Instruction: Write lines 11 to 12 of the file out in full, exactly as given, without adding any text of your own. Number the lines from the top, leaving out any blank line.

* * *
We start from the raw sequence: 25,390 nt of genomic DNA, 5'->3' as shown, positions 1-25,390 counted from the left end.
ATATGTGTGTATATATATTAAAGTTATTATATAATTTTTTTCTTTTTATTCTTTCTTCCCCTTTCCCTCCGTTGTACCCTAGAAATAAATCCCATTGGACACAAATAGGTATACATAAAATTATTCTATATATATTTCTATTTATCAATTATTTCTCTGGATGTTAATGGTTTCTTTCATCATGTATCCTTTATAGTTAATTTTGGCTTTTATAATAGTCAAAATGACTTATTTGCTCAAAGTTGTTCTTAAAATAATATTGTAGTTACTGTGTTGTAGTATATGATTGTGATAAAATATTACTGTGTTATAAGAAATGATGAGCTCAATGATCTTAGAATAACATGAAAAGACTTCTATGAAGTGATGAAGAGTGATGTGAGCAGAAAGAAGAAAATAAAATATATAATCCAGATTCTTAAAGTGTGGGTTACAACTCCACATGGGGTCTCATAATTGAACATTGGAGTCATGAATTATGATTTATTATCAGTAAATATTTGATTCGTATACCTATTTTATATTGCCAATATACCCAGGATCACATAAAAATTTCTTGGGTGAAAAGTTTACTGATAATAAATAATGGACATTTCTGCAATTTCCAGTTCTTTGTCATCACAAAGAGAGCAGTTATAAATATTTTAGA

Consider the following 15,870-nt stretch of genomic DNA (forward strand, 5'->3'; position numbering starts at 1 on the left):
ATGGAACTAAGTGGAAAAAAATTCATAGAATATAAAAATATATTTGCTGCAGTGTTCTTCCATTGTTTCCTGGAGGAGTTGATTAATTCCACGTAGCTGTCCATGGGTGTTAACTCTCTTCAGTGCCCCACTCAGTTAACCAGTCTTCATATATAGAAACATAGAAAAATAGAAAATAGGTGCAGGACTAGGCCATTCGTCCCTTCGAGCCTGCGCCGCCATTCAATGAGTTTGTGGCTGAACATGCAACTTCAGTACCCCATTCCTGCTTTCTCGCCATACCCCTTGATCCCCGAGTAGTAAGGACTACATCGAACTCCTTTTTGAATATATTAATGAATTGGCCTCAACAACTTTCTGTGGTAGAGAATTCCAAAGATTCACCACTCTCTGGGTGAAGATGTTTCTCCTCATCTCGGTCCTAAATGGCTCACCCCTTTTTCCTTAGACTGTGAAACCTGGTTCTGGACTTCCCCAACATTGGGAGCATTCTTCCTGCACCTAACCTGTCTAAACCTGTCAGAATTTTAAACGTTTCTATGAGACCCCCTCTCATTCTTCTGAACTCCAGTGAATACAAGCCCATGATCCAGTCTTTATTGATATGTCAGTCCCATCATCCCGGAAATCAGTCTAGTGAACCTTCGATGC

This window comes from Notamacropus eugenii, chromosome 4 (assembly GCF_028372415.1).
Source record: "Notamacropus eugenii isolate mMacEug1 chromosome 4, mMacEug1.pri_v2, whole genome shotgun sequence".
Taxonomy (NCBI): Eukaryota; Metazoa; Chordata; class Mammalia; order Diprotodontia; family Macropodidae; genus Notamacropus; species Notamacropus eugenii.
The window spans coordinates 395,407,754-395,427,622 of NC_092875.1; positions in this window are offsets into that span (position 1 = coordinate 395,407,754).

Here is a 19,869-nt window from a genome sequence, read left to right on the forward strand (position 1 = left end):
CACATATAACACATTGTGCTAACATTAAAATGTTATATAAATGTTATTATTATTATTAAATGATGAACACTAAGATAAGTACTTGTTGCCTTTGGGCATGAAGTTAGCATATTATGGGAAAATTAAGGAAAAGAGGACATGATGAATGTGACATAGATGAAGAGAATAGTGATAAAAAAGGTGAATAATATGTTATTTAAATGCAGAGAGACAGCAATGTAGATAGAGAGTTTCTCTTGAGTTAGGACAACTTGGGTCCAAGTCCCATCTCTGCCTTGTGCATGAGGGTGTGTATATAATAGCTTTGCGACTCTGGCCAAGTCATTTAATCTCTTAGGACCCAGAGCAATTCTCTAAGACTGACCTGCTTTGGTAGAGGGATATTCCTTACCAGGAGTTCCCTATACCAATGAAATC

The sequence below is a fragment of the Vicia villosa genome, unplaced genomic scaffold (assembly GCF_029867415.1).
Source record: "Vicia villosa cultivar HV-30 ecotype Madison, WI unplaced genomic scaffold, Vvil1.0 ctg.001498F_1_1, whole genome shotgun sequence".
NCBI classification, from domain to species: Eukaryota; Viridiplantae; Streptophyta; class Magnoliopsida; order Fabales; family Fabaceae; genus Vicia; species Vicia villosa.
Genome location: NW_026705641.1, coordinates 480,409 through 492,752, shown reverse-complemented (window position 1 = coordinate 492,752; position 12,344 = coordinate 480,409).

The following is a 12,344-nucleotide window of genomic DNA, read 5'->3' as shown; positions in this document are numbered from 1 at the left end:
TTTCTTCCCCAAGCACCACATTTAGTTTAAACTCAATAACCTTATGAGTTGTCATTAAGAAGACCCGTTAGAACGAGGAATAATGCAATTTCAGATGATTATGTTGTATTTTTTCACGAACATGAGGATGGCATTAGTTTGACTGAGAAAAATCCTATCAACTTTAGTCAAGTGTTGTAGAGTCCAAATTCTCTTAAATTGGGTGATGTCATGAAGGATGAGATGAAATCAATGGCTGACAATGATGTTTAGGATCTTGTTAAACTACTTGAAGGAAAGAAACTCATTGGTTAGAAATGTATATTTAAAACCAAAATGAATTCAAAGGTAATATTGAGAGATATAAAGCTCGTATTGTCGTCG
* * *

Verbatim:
The sequence below is a fragment of the Vicia villosa genome, unplaced genomic scaffold (assembly GCF_029867415.1).
Source record: "Vicia villosa cultivar HV-30 ecotype Madison, WI unplaced genomic scaffold, Vvil1.0 ctg.001498F_1_1, whole genome shotgun sequence".